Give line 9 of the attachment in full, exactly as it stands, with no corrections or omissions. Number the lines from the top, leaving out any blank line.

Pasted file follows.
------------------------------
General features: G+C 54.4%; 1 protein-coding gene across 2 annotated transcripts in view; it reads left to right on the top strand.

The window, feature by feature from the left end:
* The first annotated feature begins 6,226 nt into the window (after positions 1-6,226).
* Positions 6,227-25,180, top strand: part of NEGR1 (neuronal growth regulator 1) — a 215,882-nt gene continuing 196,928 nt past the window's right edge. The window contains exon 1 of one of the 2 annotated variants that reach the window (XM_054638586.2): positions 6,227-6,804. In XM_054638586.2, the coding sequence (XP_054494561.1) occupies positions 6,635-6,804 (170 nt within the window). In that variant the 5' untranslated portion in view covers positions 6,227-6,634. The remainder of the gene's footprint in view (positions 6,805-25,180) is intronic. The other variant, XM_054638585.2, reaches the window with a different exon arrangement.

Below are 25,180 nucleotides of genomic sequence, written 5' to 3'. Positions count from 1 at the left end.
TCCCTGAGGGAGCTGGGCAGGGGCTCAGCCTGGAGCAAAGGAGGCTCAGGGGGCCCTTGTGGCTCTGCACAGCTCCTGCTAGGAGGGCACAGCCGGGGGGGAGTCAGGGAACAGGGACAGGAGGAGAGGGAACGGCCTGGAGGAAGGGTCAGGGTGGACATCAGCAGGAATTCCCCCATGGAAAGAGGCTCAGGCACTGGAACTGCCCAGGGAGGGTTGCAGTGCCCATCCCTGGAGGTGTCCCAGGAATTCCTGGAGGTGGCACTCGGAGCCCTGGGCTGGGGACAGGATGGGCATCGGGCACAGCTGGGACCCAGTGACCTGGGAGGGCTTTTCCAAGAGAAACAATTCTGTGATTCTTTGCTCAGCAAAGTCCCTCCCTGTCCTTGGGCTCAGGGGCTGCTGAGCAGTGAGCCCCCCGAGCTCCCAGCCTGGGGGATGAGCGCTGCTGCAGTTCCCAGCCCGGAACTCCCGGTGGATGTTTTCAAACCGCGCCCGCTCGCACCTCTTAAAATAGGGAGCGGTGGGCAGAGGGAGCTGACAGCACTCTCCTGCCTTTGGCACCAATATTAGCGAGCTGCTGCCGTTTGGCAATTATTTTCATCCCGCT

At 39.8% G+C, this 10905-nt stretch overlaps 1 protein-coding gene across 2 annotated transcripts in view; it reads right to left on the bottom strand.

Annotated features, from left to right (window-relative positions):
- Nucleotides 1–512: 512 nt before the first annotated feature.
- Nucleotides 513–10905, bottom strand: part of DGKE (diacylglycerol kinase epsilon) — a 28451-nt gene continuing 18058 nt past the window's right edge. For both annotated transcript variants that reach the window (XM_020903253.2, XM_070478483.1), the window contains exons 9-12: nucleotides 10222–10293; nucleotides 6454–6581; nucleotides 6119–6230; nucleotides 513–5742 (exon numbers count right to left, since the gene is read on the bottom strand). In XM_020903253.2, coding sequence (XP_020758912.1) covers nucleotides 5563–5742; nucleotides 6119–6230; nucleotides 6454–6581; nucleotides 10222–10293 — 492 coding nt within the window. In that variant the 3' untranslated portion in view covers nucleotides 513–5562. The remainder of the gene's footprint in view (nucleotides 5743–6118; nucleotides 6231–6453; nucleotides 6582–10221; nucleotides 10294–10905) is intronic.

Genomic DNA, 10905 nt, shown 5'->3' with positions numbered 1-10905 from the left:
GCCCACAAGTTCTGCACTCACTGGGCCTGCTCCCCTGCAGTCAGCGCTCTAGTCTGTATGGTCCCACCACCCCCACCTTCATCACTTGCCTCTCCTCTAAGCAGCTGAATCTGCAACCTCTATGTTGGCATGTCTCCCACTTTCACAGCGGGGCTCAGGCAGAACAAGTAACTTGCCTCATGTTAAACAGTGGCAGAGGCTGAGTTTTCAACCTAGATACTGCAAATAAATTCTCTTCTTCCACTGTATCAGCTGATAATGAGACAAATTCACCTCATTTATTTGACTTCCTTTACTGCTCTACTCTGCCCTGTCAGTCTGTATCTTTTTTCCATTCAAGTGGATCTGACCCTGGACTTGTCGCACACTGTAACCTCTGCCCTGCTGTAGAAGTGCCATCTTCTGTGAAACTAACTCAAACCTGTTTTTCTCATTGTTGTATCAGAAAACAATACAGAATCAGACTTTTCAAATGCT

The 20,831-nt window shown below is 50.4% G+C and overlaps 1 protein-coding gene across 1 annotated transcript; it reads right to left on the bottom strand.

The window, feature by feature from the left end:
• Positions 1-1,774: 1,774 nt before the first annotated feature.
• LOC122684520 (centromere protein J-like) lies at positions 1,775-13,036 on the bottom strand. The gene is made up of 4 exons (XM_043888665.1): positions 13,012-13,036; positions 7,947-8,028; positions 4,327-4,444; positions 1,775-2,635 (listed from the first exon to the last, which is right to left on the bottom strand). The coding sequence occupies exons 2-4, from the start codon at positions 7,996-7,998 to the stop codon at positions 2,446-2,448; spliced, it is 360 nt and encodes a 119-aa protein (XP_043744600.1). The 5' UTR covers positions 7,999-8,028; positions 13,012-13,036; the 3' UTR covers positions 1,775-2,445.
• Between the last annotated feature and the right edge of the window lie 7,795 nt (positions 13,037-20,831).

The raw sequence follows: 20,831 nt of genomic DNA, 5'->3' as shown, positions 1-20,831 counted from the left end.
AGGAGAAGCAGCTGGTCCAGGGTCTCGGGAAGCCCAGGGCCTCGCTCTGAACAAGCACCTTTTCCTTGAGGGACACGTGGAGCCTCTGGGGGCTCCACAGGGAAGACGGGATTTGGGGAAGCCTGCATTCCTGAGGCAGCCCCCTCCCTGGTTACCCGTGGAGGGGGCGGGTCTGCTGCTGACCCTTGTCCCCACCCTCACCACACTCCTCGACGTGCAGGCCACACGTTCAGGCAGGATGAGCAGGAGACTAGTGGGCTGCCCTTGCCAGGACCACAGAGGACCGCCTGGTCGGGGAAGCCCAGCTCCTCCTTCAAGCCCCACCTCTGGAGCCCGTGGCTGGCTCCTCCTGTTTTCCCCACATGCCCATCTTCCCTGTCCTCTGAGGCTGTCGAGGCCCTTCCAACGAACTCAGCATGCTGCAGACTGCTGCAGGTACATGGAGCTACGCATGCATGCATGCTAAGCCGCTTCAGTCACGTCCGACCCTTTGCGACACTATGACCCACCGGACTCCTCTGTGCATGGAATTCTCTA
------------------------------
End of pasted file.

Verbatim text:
- Nucleotides 1–512: 512 nt before the first annotated feature.